So my cost for electricity would vary from as little as $36.80 to as much as $96 per year depending on the specs of the system I choose. That’s not considering the possibility of doing something crazy like ripping the IDE disk out of an old Thinkpad and using some spare USB flash devices for storage – I’ve been given enough USB flash devices to run a RAID array if I was really enthusiastic.

For virtual server hosting the cheapest I could find was Xen Europe charges E5 for a virtual server with 128M of RAM, 10G of storage and 1TB of data transfer [2], that is $AU7.38. The next best was Quantact who charges $US15 for a virtual server with 256M of RAM [3], that is $AU16.41.

Really for my own use if I was paying I might choose Linode [4] or Slicehost [5], they both charge $US20 ($AU21.89) for their cheapest virtual server which has 360M or 256M of RAM respectively. I’ve done a lot of things with Linode and Slicehost and had some good experiences, Xen Europe got some good reviews last time I checked but I haven’t used them.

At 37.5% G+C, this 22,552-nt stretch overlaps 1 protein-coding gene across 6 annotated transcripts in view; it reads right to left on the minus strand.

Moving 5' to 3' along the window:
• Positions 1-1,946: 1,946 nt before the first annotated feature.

The Conclusion

When comparing a Xen Europe virtual server at $88.56 per annum it might be slightly cheaper than running my old Celeron system – but would be more expensive than buying electricity for my old Thinkpad. If I needed more than 128M of RAM (which seems likely) then the next cheapest option is a 256M XenEurope server for $14.76 per month which is $177.12 per annum which makes my old computers look very appealing. If I needed more than a Gig of RAM then my old Thinkpad would be a clear winner, also if I needed good disk IO capacity (something that always seems poor in virtual servers) then a local server would win.

Virtual servers win when serious data transfer is needed. Even if you aren’t based in a country like Australia where data transfer quotas are small (see my previous post about why Internet access in Australia sucks [6]) you will probably find that any home Internet connection you can reasonably afford doesn’t allow the fast transfer of large quantities of data that you would desire from a server.